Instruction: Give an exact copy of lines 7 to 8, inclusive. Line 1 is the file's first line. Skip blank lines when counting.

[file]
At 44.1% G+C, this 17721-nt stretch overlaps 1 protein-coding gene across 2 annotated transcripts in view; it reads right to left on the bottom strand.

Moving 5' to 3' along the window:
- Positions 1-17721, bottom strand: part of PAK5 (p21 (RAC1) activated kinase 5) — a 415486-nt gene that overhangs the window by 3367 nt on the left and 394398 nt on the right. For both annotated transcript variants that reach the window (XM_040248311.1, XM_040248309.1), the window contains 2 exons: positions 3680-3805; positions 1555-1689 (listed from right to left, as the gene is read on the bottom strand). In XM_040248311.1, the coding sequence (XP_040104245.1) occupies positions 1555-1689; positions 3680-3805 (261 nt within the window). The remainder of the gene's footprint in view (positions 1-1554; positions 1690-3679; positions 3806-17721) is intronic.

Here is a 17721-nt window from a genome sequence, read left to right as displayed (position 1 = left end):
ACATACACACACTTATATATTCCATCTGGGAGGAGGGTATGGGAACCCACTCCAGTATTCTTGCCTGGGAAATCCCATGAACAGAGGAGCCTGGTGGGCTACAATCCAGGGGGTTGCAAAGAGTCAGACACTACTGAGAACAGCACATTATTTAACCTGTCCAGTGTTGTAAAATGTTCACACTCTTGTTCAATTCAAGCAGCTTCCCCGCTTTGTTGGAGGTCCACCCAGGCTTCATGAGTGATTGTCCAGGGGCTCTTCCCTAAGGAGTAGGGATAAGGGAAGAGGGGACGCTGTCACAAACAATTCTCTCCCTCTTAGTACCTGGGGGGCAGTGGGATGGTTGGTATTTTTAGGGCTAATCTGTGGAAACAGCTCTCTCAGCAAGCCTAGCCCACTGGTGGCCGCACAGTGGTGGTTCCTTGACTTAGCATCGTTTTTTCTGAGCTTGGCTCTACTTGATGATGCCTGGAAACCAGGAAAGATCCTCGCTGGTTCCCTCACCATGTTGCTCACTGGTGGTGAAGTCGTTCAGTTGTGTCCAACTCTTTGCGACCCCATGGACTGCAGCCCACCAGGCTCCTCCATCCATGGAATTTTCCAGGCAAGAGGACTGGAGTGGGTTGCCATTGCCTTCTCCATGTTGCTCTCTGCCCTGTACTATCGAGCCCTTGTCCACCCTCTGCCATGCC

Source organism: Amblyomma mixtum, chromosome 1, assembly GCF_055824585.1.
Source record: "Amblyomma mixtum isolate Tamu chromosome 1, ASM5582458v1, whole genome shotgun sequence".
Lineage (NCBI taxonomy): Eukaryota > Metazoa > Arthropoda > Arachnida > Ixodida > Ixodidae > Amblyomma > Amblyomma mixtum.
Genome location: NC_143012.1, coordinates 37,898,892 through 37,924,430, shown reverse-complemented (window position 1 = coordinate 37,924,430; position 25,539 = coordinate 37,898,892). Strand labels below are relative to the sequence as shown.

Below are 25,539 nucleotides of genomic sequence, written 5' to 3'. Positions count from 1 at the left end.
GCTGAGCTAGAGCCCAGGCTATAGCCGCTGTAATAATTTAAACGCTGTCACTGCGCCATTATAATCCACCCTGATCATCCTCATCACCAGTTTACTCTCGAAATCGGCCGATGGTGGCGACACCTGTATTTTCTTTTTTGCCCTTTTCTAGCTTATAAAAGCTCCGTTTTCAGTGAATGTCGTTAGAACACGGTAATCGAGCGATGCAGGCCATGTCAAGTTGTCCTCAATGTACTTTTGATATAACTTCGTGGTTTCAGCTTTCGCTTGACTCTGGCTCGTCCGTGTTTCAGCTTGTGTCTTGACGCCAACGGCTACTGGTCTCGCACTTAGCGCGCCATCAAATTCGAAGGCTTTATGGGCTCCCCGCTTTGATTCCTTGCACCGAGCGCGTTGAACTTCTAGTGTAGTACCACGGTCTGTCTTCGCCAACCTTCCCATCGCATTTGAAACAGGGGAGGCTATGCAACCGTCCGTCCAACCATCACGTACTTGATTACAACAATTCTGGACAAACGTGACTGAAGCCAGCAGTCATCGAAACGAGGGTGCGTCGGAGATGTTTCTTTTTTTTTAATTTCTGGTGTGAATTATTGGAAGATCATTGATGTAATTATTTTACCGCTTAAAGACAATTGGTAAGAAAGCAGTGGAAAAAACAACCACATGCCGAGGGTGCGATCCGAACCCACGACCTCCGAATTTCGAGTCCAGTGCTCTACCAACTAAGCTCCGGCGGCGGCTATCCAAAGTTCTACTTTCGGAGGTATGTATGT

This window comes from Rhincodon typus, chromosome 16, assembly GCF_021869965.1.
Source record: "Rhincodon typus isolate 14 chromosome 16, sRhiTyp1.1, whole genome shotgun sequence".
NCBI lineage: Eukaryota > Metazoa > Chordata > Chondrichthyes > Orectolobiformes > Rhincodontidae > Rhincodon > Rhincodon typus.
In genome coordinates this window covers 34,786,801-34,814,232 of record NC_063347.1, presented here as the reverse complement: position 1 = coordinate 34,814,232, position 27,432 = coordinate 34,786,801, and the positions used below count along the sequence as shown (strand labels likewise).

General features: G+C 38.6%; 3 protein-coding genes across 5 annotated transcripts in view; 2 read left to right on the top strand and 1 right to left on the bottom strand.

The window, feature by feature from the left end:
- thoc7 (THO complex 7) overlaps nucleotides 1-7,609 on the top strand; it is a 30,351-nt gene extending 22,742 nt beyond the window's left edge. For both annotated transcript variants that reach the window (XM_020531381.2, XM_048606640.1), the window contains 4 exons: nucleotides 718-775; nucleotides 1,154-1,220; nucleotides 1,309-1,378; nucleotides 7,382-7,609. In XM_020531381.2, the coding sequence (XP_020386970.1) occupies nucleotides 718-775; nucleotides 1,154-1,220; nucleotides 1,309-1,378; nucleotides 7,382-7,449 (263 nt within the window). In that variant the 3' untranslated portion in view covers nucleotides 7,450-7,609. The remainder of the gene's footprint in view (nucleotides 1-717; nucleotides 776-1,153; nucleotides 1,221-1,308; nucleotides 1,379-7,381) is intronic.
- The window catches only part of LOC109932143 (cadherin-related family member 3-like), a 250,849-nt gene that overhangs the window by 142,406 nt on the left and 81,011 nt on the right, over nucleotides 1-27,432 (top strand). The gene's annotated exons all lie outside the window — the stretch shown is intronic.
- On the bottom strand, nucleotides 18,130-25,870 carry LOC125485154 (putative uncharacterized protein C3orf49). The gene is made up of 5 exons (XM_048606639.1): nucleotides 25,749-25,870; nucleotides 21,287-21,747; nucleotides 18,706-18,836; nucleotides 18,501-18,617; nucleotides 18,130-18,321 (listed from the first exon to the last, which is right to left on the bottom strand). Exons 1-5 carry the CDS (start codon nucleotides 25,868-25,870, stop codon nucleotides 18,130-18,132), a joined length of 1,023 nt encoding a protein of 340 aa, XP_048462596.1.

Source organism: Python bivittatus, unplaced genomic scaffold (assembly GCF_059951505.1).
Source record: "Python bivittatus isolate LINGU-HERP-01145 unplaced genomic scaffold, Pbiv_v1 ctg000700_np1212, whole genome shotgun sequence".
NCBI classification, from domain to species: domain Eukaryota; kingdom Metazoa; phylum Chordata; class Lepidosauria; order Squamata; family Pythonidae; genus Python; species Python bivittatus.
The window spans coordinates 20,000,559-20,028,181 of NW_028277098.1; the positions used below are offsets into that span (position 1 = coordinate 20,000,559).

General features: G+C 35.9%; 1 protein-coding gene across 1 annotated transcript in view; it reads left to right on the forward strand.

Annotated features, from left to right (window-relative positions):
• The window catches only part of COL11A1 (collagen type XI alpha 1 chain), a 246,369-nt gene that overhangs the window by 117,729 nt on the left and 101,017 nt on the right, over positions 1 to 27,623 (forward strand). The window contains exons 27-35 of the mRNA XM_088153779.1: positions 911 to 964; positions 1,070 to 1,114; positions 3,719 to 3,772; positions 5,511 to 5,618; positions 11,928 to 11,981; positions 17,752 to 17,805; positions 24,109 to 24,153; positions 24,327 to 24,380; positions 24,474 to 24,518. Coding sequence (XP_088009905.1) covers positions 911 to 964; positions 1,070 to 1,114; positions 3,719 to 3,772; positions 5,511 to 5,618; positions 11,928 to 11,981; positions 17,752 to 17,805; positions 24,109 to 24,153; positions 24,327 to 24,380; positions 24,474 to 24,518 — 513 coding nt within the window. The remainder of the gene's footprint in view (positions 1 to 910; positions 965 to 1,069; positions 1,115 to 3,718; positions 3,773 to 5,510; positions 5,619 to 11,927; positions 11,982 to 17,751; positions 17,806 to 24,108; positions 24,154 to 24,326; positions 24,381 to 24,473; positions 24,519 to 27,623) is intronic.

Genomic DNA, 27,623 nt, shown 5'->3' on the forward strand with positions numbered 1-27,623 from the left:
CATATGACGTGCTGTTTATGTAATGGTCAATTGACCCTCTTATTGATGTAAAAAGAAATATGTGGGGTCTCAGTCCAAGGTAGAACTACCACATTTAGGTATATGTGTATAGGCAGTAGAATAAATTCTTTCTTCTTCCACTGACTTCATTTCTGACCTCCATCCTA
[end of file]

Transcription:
Source record: "Amblyomma mixtum isolate Tamu chromosome 1, ASM5582458v1, whole genome shotgun sequence".
Lineage (NCBI taxonomy): Eukaryota > Metazoa > Arthropoda > Arachnida > Ixodida > Ixodidae > Amblyomma > Amblyomma mixtum.